Worf in "Let He Who is Without Sin." Yes, he should ease up a bit, but with how much Jadzia keeps shrugging off his requests to discuss their relationship, which was the reason they were going to Risa to begin with - which was also where she wanted to go, by the way - it's hard to blame him for finally losing his cool when he does.
Take That, Scrappy!: A gun-toting Vic Fontaine appears in the final Mirror Universe episode, "The Emperor's New Cloak". But it seems this version of Vic is some sort of traitor to the Terran cause, because moments later he gets gunned down by Mirror Bashir and his wig. (Because in the real world, Vic is Bashir's favorite singer, hardy har har.) Whether this was a request by James Darren, a reference to his role in The Guns of Navarone, or just plain self-deprecation by the producers is an open question.
They Wasted a Perfectly Good Character: On the level of a whole organization. The Maquis were created entirely to set up the situation on Voyager, with little thought to what role they could play on Deep Space Nine. The result is that besides Eddington they never become more than generic terrorists despite their quite understandable motivations. And when the story reached a point where they might have an interesting role to play, they were unceremoniously wiped out between episodes.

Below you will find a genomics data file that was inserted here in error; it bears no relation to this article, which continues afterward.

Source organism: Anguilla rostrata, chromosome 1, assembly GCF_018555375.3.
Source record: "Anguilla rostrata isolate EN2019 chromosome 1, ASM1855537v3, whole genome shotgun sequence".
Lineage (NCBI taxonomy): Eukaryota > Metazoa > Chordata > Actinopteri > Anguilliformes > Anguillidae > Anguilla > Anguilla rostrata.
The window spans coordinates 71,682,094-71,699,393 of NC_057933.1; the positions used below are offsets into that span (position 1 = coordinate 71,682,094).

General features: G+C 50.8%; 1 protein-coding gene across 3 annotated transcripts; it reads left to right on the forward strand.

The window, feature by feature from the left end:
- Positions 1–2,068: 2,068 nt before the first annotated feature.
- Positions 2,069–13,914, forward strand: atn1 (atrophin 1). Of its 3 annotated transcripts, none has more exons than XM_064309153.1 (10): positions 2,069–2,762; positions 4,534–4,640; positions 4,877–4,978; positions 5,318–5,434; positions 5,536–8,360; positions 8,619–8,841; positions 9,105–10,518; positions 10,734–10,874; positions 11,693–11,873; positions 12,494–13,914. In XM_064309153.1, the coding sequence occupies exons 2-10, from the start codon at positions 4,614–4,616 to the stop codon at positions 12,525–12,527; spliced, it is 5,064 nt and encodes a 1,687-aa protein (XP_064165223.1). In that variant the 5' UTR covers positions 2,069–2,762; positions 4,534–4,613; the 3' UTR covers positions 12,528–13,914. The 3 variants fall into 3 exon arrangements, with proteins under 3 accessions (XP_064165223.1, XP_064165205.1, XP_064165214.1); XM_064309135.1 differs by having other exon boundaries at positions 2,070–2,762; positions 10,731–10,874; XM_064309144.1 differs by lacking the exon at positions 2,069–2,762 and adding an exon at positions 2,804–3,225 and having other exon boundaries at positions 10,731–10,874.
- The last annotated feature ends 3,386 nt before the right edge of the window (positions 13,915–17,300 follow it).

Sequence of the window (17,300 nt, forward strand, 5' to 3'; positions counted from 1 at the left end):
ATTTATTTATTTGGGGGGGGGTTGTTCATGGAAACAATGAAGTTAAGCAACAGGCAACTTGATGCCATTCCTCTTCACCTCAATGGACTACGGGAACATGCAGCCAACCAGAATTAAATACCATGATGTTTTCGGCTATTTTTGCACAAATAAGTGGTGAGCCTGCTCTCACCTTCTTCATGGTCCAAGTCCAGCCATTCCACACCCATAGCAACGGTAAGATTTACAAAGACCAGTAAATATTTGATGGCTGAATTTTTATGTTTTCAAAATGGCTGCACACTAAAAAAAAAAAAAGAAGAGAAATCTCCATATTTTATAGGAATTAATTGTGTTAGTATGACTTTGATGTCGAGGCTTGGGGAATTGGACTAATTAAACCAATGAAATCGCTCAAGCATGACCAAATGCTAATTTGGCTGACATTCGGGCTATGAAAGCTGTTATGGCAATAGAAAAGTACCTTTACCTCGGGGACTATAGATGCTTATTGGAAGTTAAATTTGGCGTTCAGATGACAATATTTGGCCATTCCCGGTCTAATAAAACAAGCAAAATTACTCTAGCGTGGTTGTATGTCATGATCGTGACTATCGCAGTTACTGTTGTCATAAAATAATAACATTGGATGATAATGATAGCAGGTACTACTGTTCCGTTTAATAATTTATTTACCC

They Wasted a Perfectly Good Plot: "Looking For Par'Mok In All the Wrong Places". It's the return of Quark's Klingon ex-wife (and fan favorite) Grilka! And she's starting to show romantic feelings for Quark! Unfortunately, Worf falls in Love at First Sight with her. Even more unfortunately, the plot's basically a rehash of Cyrano de Bergerac with Worf in the role of Cyrano for Quark. A couple of problems with this: 1) Quark and Grilka already know each other, so one wouldn't think he'd really need a Cyrano, and 2) Worf has always despised Quark and continues to do so at the end of the episode (the last thing Worf has to say about Quark here is, "What does she see in that parasite?" Worse still, the whole Quark/Grilka story is sidelined just to bring Worf and Jadzia together. Even worse, Jadzia actually insults Grilka (albeit not to her face), contemptuously referring to her as a "statue", which combined with Worf's sustained contempt for Quark, puts a really ugly spin on Worf and Jadzia helping Quark to get together with Grilka. Worst of all, just a few episodes later in the abysmal "Let He Who Is Without Sin", Quark's back to chasing women on Risa, and Grilka's never seen or mentioned again.
Uncanny Valley: Several Changelings who assume humanoid form, such as Odo and Laas. Because Odo has difficulty mimicking humanoid facial details, his face has blunted features with unnaturally smooth skin. The fact that Laas, the Female Changeling, and a Changeling infiltrator also look this way suggests that it may be a default Changeling facial template.